Can you talk about the conditions of anorexia and morbid obesity and how they essentially defy the rules of metabolic compensation? In other words- I understand anorexia to be a mental health condition where the individual starves themselves with a purpose to control weight. And morbid obesity being excessive consumption despite over fatness, etc. If the body has these numerous mechanisms by which calorie restriction or calorie over- consumption results in these compensatory processes-driving us to eat more/less slow us down/speed us up, and many more; do these individuals NOT "hear" these signals or are they just adept at ignoring them or is it that their bodies have lost the ability to compensate for their under or over consumption? Additionally, can anyone become anorexic or morbidly obese or is it merely genetics, and if you are in the proper life circumstance- you set these tendencies off? Thanks so much for your consideration of this convoluted question! Kristen in Dallas.
I just got through listening to the debate on Joe Rogan between these guys and firstly- clearly Guyenet "won," but I wanted to ask him about whey protein and why didn't he mention how whey protein increases insulin despite it being a protein and not a carbohydrate? If Taubes is all about insulin and carbs/sugars- wouldn't this fact destroy his hypothesis? Additionally I thought that overeating on any macronutrient would increase insulin simply because you are eating food? Also is it possible that both men are correct- that both schools of thought could co-exist and they both be playing a major role in obesity? I loved the debate but was thinking about these 2 things the whole time. Thanks!!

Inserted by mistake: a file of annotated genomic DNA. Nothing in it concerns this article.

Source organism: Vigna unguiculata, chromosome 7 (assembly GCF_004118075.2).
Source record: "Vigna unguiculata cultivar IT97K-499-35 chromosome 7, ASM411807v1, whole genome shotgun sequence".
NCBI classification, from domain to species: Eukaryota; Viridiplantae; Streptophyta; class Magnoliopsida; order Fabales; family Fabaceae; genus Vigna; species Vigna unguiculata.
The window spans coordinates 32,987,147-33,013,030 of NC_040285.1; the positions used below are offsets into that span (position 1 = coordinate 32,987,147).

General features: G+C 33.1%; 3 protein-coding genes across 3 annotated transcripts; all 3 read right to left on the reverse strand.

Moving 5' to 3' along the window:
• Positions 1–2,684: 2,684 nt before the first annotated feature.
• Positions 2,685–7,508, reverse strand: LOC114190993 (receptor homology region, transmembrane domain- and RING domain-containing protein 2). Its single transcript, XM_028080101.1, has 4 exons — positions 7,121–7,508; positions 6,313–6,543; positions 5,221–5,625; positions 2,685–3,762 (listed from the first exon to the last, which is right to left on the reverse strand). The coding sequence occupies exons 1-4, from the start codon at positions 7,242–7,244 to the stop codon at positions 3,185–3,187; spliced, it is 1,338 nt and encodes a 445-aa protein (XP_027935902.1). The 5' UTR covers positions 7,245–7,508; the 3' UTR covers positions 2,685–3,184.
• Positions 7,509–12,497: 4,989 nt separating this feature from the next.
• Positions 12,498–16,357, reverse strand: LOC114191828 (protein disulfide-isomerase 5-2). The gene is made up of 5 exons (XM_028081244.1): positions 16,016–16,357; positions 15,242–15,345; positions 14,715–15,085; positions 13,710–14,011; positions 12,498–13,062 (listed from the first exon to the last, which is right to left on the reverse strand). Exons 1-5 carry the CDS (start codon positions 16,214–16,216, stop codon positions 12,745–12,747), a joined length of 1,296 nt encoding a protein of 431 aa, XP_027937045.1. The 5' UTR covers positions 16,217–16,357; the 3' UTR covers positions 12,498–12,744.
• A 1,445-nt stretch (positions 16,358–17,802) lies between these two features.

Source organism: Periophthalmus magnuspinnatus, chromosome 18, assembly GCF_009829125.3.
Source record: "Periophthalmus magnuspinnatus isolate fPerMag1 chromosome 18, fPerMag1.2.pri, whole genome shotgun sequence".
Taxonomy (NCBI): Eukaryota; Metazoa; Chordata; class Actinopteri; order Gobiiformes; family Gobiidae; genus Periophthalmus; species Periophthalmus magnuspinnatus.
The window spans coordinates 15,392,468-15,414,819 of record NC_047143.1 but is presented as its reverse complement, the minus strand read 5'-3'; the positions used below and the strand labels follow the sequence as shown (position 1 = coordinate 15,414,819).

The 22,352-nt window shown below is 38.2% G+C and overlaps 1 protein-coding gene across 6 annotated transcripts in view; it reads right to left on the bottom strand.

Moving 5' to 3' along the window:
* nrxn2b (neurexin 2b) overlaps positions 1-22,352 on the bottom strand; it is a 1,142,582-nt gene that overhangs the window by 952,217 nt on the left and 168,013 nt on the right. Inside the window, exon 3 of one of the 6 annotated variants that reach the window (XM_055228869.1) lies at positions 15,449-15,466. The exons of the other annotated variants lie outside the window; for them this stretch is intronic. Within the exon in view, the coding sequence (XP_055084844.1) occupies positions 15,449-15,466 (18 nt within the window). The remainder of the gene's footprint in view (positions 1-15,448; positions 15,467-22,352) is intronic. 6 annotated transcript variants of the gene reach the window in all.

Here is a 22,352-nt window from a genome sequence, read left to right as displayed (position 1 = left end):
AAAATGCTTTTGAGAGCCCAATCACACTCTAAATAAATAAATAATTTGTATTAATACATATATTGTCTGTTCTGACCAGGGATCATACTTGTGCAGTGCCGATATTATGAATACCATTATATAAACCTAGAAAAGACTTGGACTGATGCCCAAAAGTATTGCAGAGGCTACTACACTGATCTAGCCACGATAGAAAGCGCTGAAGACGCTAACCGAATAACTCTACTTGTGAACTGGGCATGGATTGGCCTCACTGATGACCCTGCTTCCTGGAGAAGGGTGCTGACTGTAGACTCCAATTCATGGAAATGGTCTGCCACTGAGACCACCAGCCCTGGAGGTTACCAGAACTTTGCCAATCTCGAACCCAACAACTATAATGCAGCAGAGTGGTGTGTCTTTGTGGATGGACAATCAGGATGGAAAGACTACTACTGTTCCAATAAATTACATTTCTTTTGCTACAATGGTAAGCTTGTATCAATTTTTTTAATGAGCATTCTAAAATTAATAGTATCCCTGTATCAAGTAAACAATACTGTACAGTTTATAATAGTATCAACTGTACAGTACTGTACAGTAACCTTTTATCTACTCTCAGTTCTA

What are your thoughts on the recently released study in the US ( NIH-AARP diet and health study ) linking 2 servings/week, or more. of fish to a 22% increase in risk of developing Skin Cancer. From what I read, the study didn't take into account some key confounders such as history of sun exposure or severe sun burns.
It seems like there are significant differences in policies put forth between researchers from biomedical backgrounds and ones from public health policy backgrounds. Pr Allison touched on this during recent interviews, noting that there is very little evidence regarding the efficacy of upstream obesity prevention interventions, such community gardens, combatting food deserts, nutrition education, and cooking classes. On the other hand, governments are increasingly turning to such interventions, as well as policies such as front of pack labelling (Canada, 2022), nutrition facts tables, calorie labelling on menus, as well as the aforementioned ones. Given your research on determinants of health and obesity, what are some of the most promising interventions to prevent NCD morbidity, as well as stones unturned in public health policy? Would you agree with individuals such as Pr Allison that in our current environment, the only efficacious interventions are drugs and bariatric surgery? Regards, Gabriel
I'm a naturally skinny guy who helps other naturally skinny guys bulk up. I think it largely comes down to a blunted pleasure response to food, smaller stomachs, and/or higher NEAT. A lot of us seem to be taller and more thinly built, too. But why do you think things are things so different for us? Why is it so hard to gain weight? And what can we do about it?